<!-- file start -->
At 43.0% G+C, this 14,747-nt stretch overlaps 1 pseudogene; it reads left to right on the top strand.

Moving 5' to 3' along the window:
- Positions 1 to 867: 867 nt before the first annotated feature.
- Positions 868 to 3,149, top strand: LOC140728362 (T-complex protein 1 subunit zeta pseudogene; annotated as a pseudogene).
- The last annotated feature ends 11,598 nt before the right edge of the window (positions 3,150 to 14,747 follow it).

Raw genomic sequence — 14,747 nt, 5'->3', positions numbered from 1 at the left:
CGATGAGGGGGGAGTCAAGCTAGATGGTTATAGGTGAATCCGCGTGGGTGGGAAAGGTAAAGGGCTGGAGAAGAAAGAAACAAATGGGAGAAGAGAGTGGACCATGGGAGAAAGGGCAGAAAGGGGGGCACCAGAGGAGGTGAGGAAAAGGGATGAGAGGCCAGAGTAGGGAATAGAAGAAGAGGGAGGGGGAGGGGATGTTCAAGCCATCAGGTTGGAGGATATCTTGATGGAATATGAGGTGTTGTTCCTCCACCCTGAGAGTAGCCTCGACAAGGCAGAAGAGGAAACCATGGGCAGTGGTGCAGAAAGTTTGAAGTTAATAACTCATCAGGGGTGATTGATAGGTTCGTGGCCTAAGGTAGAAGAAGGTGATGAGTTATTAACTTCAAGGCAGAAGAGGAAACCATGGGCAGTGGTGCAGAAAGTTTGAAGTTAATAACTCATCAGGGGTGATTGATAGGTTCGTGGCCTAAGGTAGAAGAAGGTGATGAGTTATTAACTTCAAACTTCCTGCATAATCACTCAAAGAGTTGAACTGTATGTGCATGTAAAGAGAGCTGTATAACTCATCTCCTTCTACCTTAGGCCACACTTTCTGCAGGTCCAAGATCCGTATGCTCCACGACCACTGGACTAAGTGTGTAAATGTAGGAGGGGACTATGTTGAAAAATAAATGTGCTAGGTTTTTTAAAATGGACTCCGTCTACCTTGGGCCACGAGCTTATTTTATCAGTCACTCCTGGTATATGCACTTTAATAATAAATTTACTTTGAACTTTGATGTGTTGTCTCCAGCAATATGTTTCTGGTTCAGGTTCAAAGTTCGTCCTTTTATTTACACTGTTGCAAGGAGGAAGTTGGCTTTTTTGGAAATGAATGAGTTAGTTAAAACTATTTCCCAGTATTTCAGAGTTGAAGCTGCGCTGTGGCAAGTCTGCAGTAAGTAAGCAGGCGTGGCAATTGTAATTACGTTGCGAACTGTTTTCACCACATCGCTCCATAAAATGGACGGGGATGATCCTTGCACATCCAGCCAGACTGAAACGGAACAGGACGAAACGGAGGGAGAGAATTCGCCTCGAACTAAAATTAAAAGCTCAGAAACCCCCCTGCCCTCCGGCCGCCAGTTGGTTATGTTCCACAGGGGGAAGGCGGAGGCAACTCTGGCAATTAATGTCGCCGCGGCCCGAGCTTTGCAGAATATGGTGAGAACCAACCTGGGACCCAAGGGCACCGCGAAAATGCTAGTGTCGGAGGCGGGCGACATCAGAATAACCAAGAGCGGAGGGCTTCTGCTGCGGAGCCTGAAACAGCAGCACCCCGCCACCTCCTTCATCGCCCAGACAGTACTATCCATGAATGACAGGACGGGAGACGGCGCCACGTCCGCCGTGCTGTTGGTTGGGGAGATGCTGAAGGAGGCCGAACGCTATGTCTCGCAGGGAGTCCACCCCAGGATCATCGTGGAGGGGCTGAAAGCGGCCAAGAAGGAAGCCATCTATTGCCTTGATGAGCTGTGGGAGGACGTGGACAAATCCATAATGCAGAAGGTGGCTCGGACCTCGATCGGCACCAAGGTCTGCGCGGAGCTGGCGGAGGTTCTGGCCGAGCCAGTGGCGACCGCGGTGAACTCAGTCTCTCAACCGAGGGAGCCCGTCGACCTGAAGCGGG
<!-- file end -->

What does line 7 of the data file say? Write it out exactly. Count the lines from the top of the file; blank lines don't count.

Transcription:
CGATGAGGGGGGAGTCAAGCTAGATGGTTATAGGTGAATCCGCGTGGGTGGGAAAGGTAAAGGGCTGGAGAAGAAAGAAACAAATGGGAGAAGAGAGTGGACCATGGGAGAAAGGGCAGAAAGGGGGGCACCAGAGGAGGTGAGGAAAAGGGATGAGAGGCCAGAGTAGGGAATAGAAGAAGAGGGAGGGGGAGGGGATGTTCAAGCCATCAGGTTGGAGGATATCTTGATGGAATATGAGGTGTTGTTCCTCCACCCTGAGAGTAGCCTCGACAAGGCAGAAGAGGAAACCATGGGCAGTGGTGCAGAAAGTTTGAAGTTAATAACTCATCAGGGGTGATTGATAGGTTCGTGGCCTAAGGTAGAAGAAGGTGATGAGTTATTAACTTCAAGGCAGAAGAGGAAACCATGGGCAGTGGTGCAGAAAGTTTGAAGTTAATAACTCATCAGGGGTGATTGATAGGTTCGTGGCCTAAGGTAGAAGAAGGTGATGAGTTATTAACTTCAAACTTCCTGCATAATCACTCAAAGAGTTGAACTGTATGTGCATGTAAAGAGAGCTGTATAACTCATCTCCTTCTACCTTAGGCCACACTTTCTGCAGGTCCAAGATCCGTATGCTCCACGACCACTGGACTAAGTGTGTAAATGTAGGAGGGGACTATGTTGAAAAATAAATGTGCTAGGTTTTTTAAAATGGACTCCGTCTACCTTGGGCCACGAGCTTATTTTATCAGTCACTCCTGGTATATGCACTTTAATAATAAATTTACTTTGAACTTTGATGTGTTGTCTCCAGCAATATGTTTCTGGTTCAGGTTCAAAGTTCGTCCTTTTATTTACACTGTTGCAAGGAGGAAGTTGGCTTTTTTGGAAATGAATGAGTTAGTTAAAACTATTTCCCAGTATTTCAGAGTTGAAGCTGCGCTGTGGCAAGTCTGCAGTAAGTAAGCAGGCGTGGCAATTGTAATTACGTTGCGAACTGTTTTCACCACATCGCTCCATAAAATGGACGGGGATGATCCTTGCACATCCAGCCAGACTGAAACGGAACAGGACGAAACGGAGGGAGAGAATTCGCCTCGAACTAAAATTAAAAGCTCAGAAACCCCCCTGCCCTCCGGCCGCCAGTTGGTTATGTTCCACAGGGGGAAGGCGGAGGCAACTCTGGCAATTAATGTCGCCGCGGCCCGAGCTTTGCAGAATATGGTGAGAACCAACCTGGGACCCAAGGGCACCGCGAAAATGCTAGTGTCGGAGGCGGGCGACATCAGAATAACCAAGAGCGGAGGGCTTCTGCTGCGGAGCCTGAAACAGCAGCACCCCGCCACCTCCTTCATCGCCCAGACAGTACTATCCATGAATGACAGGACGGGAGACGGCGCCACGTCCGCCGTGCTGTTGGTTGGGGAGATGCTGAAGGAGGCCGAACGCTATGTCTCGCAGGGAGTCCACCCCAGGATCATCGTGGAGGGGCTGAAAGCGGCCAAGAAGGAAGCCATCTATTGCCTTGATGAGCTGTGGGAGGACGTGGACAAATCCATAATGCAGAAGGTGGCTCGGACCTCGATCGGCACCAAGGTCTGCGCGGAGCTGGCGGAGGTTCTGGCCGAGCCAGTGGCGACCGCGGTGAACTCAGTCTCTCAACCGAGGGAGCCCGTCGACCTGAAGCGGG